We recently interviewed artist Soumya Sankar Bose about his first solo exhibition in Mumbai, A Discreet Exit through Darkness, on view at Experimenter Colaba. Also featuring in the exhibition is 360° first virtual reality, non-animated feature-length film to be ever made. The artist speaks about his formative years and pivotal moments in his artistic career that culminated in the current exhibition.
Born in Midnapore in 1990, the artist explores the medium of photography and video art to archive oral traditions and family histories that delve into the spheres of memory, desire, vulnerability and identity.
Reflecting on his early years Bose recalls, “It all began with chronophobia – fear of the passage of time and in the process losing the memories of the people surrounding you. Due to this, I started archiving images of my family members and the people around me. Later, when I moved to Kolkata, I took this up as a serious venture and began documenting the regional histories and politics of local and marginal communities, particularly in eastern India.”
Who is your inspiration?
My inspirations keep evolving and changing with time, depending on the story I want to tell as I progress with my practice and research. I look up to filmmakers Jonas Mekas, Chantal Anne Akerman, Stan Brakhage, Peter Kubelka, John Akomfrah, John Abraham and many others. My favourite film of Abraham is Amma Ariyan which explores local politics. I am also inspired by writers such as Subimal Misra, Sandipan Chakraborty, Basudev Dasgupta, Manik Bandopadhyay and Sunil Gangopadhyay. In fact, in the virtual reality film in the exhibition, there is a section that consists of a radio broadcast of news which is dedicated to Subimal Misra and his short stories.
If you were to connect the dots, which events were seminal in your journey that culminated in A Discreet Exit through Darkness?
Events that were important to my journey include – the Social Justice Fellowship awarded to me by the Magnum Foundation for Full Moon on a Dark Night, which was also covered by The New York Times that helped my work to reach larger audiences. It was followed by my first solo exhibition Full Moon on a Dark Night, 2018 at Experimenter, Hindustan Road. Another milestone in my career was the residency by the Delfina Foundation which allowed me to showcase my work in the United Kingdom and also research in the British Library.
Tell us about your current exhibition, its theme, and the process that went into it.
The approach towards this exhibition remains the same as my previous works, however, I have begun to dig deeper into subjects that challenge me. The current exhibition is centred on my family history and revolves around the reconstruction of the time when my mother went missing when she was nine years old. My grandfather made several attempts to find my mother but unfortunately passed away in 1971 before she came back. This episode of her disappearance is reconstructed through the photographs and the 360° virtual reality film which is based on the collective memory of my family. The exhibition also includes some of the photographs taken by my grandfather. The works on display also highlight the personal as well as the political tensions of those times as the incident took place during the Bangladesh Liberation War.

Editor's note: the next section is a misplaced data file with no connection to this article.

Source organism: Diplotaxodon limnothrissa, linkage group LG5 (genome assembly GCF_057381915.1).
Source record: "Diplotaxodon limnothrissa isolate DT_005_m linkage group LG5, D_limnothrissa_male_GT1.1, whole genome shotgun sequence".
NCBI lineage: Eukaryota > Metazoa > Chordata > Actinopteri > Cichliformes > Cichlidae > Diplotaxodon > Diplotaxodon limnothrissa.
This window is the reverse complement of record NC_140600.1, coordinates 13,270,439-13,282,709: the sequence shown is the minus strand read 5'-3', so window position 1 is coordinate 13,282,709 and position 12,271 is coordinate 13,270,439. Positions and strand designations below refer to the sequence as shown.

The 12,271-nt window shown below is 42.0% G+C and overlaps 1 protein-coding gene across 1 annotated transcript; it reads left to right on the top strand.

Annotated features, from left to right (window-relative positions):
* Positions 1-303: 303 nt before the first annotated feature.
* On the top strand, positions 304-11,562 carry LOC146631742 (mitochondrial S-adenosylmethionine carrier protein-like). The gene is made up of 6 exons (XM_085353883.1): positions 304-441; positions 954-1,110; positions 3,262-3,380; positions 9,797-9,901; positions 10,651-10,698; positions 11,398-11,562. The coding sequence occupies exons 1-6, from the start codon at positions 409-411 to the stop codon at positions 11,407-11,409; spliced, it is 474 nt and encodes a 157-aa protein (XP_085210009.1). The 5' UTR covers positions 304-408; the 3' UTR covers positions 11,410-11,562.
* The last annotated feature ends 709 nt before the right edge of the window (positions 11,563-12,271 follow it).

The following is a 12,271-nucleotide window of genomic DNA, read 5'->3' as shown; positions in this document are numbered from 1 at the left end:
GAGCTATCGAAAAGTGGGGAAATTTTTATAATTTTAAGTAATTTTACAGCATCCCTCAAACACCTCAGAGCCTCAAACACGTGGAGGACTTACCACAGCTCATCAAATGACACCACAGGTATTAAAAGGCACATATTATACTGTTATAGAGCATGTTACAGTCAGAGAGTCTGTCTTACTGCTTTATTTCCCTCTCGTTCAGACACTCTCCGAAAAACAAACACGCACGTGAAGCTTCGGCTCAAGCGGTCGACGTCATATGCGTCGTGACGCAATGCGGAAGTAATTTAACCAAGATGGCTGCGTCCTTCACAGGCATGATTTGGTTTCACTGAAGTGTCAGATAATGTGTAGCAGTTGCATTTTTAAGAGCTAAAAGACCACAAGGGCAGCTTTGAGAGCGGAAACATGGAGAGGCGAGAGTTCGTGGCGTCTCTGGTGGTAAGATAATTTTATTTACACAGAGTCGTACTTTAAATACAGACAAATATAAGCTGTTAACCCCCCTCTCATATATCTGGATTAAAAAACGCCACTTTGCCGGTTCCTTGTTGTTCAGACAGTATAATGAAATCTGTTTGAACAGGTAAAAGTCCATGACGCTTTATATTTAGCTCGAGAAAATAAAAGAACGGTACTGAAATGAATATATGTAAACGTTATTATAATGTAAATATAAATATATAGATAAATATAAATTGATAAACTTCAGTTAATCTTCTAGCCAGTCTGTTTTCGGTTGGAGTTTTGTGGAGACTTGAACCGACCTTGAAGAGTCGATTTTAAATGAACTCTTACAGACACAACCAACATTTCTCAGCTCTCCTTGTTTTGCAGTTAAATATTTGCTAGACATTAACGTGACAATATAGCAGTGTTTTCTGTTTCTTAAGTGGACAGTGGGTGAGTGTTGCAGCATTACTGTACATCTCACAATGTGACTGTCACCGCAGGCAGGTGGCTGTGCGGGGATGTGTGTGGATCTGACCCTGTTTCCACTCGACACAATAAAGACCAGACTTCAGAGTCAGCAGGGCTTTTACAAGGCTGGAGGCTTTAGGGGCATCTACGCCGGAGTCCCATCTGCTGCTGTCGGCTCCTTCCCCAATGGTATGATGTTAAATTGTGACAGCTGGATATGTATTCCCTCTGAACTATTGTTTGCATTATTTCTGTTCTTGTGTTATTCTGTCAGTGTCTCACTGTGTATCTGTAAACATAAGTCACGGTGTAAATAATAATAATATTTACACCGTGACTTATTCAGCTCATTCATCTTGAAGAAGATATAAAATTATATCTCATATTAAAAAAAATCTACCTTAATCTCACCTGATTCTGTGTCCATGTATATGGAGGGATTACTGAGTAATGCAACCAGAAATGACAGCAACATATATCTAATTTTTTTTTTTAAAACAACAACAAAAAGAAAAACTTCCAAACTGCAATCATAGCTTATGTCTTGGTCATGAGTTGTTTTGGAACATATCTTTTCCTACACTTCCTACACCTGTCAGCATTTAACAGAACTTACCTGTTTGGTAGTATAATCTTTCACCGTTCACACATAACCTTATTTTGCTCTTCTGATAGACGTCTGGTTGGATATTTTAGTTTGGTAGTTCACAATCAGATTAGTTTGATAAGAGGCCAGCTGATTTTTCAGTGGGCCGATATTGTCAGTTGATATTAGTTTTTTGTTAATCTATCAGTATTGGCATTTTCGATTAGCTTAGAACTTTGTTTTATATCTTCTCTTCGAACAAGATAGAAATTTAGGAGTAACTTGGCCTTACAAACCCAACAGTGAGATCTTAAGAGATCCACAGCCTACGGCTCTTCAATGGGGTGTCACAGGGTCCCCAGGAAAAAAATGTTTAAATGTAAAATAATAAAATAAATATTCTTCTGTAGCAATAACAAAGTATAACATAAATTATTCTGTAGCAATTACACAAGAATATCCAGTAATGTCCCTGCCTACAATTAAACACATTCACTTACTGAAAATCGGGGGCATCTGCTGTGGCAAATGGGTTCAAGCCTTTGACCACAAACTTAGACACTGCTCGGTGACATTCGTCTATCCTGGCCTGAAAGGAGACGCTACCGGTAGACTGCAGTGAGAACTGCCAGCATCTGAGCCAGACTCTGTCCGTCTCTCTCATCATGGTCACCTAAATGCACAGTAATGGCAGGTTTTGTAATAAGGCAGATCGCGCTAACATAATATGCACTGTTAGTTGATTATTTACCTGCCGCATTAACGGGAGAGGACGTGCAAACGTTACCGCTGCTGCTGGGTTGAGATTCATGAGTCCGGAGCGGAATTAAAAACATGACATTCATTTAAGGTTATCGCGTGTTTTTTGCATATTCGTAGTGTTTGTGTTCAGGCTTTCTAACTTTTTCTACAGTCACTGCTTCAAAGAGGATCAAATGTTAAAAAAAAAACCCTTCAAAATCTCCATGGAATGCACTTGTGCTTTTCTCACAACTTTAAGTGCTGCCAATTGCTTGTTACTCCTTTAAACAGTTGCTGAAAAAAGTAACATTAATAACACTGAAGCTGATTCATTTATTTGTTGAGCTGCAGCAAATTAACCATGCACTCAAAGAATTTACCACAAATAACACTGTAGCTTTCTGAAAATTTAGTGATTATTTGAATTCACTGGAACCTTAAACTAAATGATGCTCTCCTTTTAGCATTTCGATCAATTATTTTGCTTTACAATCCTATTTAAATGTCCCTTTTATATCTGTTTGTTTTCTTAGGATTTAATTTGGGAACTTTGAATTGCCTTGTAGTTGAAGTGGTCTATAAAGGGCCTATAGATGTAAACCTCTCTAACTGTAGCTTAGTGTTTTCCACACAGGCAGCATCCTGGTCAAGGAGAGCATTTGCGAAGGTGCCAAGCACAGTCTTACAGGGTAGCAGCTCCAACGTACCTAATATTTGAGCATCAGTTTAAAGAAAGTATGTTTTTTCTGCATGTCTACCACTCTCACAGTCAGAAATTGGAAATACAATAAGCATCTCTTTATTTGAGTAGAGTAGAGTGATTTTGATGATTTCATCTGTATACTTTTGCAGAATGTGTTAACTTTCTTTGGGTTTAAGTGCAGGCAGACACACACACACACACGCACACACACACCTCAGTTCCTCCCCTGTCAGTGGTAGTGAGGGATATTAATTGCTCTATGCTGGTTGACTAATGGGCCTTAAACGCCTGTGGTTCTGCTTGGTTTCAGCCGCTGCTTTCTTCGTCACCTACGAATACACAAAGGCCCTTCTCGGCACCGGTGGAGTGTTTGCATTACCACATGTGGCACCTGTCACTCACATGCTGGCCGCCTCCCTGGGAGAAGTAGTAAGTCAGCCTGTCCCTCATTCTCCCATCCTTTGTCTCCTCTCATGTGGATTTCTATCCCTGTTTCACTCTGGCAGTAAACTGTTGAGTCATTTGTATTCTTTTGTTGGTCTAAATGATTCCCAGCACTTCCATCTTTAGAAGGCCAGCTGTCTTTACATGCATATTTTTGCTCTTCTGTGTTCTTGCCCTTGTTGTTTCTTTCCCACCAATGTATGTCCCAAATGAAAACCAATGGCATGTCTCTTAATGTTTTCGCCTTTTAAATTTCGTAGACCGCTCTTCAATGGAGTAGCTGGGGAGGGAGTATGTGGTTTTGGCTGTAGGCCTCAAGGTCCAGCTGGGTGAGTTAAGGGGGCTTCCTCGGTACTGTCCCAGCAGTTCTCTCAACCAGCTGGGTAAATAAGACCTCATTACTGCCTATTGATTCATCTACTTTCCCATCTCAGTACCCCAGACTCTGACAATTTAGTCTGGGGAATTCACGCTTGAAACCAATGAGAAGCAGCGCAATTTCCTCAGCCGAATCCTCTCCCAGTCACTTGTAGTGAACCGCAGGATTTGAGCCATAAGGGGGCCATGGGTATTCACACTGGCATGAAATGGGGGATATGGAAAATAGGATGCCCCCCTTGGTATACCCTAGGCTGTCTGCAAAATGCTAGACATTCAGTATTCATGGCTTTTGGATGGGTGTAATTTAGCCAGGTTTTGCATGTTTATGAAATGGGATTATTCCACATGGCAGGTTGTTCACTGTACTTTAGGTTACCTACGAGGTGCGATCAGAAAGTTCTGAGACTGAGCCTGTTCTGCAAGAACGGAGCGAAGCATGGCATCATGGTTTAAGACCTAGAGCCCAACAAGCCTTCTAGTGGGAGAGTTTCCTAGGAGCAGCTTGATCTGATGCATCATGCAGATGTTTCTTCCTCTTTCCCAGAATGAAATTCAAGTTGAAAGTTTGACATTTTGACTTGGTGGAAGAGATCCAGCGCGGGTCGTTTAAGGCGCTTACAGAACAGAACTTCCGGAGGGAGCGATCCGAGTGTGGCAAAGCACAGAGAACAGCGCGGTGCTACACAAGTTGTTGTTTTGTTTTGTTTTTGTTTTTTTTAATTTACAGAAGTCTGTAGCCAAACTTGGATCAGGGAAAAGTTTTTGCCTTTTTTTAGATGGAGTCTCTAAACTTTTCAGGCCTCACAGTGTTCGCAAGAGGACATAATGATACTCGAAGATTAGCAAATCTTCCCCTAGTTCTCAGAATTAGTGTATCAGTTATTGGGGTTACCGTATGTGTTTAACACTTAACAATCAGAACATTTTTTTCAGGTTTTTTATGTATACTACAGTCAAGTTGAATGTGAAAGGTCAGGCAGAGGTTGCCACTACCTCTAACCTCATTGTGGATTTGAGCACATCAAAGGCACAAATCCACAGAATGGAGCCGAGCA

Through the narrative built in the exhibition, I have turned the tables by shifting the power from the perpetrators who were responsible for my mother’s disappearance to the ‘victim’ to shun victim shaming. The empowerment of the victim is liberating as it inspires many to open up about their sufferings and the trauma they have gone through. Also, the narrative has been told in such a way that it respects my mother’s privacy and she is represented in the exhibition through symbols. To achieve this, several actors have portrayed various characters in the film.
The nature of the enquiry into this 50-year-old incident is not journalistic but has been reconstructed through the memories of people which hangs between reality and fiction.
Where did the idea initially come to make a 360° first virtual reality, non-animated feature-length film?
The idea behind the 360° film was to build an experience for the viewer where any individual at a given point of time cannot see all parts of the film, therefore, some portions will be missed just like the actual incident, many parts of which remain unknown to us. As for the 360° first virtual reality, non-animated feature-length film, I am still learning. I learn from my own mistakes. I have made many in my previous projects and I continue to do so while making films, and it helps me to get better as an artist. Mistakes make each artwork different.
How do you look at the contemporary Indian art scene and your art practice within it?
India is currently in a volatile state as far as politics is concerned and it is important for the artists, particularly those who belong to the Y-Generation to document and capture it. It is also quite exciting to look at different artworks that reflect and translate this. Within this context, my practice fits in very well as it tries to document and archive the regional, religious, class and other kinds of politics of our times.
Are there any future projects that you are looking forward to?
I would like to take a break for a few months. However, I am looking forward to working on the research that I did in the British Library during my residency and simultaneously recreating the same exhibition although now from my mother’s perspective and her experience during the period of her disappearance through fiction.